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As I have started participating in SO more and more, a recurrent situation pops up every now and then: progressive questions.

I'm not sure it's the right term to express it, so let me give you an example:


Initial question: I'm having an issue because of X.

Answer: The solution to your issue with X is ....

OP comments on answer: Thank you, I fixed my issue with X but now I'm having an issue with Y.


In this short scenario above, the initial question was answered, but due to the solution, the user is facing another issue which may or may not be related to the solution.

Now, my issue with this is that 70-80% of the time, the secondary question can be easily found with a simple Google search.

On one hand, I could either just answer it, or on the other hand, I could tell the user to make a new question about it.

TL;DR

When a user asks a question after the initial question was answered, am I expected to answer him or ask him to create another question because it's a different problem?

Update

Relevant example here

As you can see, despite having already answered the first question, two more are asked which are related to the question, but still easy to answer after a quick search.

Update 2

I'm not talking about the question being modified, but more questions being asked after the initial question has been resolved.

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    The term of art for that is "chameleon question". – duplode May 1 '18 at 1:33
  • @duplode Now my question feels like a duplicate. Is it? In that post, OP's asking for exit strategy ideas for those type of questions, whereas I'm asking for how it should be handled. – TwiN May 1 '18 at 1:48
  • Possibly, though we can't close MSO questions against MSE ones (and I don't know if there is a corresponding target question here). – duplode May 1 '18 at 2:20
  • @brasofilo The question is not being changed, rather, more questions are added after the first question has been solved. – TwiN May 1 '18 at 2:54
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    Feel free to ignore new questions in comments. If the OP doesn't get an answer right away, hopefully they will search on their own. As long as the OP isn't editing the new questions into the actual SO question post, there's no pollution of the real content and you can just leave it alone if you don't want to put more effort in. – Peter Cordes May 1 '18 at 2:57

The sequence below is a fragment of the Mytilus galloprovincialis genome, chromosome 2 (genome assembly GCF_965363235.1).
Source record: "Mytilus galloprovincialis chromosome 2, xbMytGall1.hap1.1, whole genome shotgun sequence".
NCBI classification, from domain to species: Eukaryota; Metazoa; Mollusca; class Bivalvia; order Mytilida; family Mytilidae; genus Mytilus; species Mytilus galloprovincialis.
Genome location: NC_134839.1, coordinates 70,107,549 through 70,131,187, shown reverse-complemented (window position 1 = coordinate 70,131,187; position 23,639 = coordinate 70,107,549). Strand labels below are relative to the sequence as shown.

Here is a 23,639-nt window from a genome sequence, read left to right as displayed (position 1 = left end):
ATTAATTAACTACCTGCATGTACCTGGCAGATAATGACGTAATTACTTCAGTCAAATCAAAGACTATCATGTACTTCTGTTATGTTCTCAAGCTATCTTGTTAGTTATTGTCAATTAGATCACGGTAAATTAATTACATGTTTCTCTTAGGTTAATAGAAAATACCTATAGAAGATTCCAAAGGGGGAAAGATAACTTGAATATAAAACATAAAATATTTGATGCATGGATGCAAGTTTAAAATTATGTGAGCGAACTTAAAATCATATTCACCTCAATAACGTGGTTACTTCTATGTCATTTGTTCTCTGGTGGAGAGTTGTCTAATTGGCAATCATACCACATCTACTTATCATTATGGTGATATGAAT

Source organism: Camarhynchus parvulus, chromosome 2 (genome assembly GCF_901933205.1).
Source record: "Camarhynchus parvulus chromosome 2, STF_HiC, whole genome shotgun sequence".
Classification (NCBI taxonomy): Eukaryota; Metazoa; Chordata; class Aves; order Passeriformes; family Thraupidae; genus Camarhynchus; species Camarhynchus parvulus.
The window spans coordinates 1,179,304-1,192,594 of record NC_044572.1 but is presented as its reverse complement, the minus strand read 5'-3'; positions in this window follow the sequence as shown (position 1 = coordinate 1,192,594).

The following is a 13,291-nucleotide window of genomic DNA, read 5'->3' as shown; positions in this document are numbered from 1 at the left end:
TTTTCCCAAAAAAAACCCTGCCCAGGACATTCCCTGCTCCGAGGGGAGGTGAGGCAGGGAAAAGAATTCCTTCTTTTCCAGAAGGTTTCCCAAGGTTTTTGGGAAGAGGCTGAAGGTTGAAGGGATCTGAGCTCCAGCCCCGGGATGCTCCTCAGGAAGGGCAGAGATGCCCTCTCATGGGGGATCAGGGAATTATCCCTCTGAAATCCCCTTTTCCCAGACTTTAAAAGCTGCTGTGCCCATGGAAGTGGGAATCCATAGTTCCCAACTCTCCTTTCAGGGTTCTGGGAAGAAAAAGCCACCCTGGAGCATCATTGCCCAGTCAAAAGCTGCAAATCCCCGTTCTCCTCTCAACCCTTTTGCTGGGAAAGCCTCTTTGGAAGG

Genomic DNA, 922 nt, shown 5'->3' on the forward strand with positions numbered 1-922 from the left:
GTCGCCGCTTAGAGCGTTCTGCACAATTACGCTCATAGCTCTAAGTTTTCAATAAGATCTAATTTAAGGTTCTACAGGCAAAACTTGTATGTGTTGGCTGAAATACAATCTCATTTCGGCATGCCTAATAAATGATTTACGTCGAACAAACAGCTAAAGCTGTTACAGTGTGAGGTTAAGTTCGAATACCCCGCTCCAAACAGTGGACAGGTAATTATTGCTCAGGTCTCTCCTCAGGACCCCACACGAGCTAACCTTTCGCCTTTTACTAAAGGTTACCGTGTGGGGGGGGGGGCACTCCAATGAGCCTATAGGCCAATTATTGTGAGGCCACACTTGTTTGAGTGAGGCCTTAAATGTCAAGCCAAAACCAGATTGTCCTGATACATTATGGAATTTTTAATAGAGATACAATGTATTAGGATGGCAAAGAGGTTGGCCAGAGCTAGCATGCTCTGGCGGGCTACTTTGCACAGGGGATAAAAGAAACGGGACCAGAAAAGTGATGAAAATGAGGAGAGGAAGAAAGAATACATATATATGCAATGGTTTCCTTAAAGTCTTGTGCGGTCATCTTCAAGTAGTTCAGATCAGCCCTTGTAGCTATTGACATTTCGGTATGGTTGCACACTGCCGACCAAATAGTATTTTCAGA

• Maybe a subset of a chameleon question? They're extending the scope of A into ABC... – brasofilo May 1 '18 at 4:39
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    I like the (possibly unintentional?) self-demonstration in this question. – BoltClock May 1 '18 at 5:41
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    It might be called a help vampire – rene May 1 '18 at 6:51
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    "@OP, If you required help with issue Y, please open a new question." ... then move on and don't get into a discussion about issue Y. – Turnip May 1 '18 at 9:19
  • This issue is sometimes called a "Russian Doll Question", in reference to matryoshka, the famous Russian nesting dolls. Open one, and there's another waiting to be opened. – Robert Columbia May 1 '18 at 13:54
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    @RobertColumbia you're making it sound cute from that perspective – TwiN May 1 '18 at 13:55
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    @RobertColumbia you're making it sound like opening them is fun – anatolyg May 1 '18 at 19:53
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You should remind the user to ask a separate question about this.

OP comments on answer: Thank you, I fixed my issue with X but now I'm having an issue with Y.

You answer to OP: This is an unrelated issue. You might want to ask a separate question about this. Make sure you post your updated code and describe your issue Y in details.

Comments are so easy to add, it often feels natural to keep asking additional questions in comments. People may genuinely forget that there is a dedicated "Ask your question" box. Or maybe they feel that it's inappropriate to ask a different question which has 80% of the code/text identical to the old question (but which is still different). Or, more likely, just too lazy.

  • I also offer the user to leave a comment for me on my answer with a link to have a look, if we want to the go with the welcoming vibe that's washing over us. – kabanus May 1 '18 at 10:45
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If the question asker's scenario itself includes both X and Y questions (e.g. code with obvious Bug X and an underlying Bug Y that appears when Bug X is solved, the question is by nature off-topic, unclear, or too broad. In the code debugging situation, close as off-topic for being a debugging request with no MCVE (by definition, an MCVE demonstrates one issue). If not a debugging request (e.g. "How do I foo the bar in Fortran 90? Thanks, I also want to reticulate this spline, how can I do that? What if the stack overflows? How can I make it run on VMS?"), close as unclear or too broad, or simply flat-out refuse to extend the question scope. Roll back the OP's attempts to extend the question and tell them to ask a new question. Flag for mod attention if a rollback war ensues.

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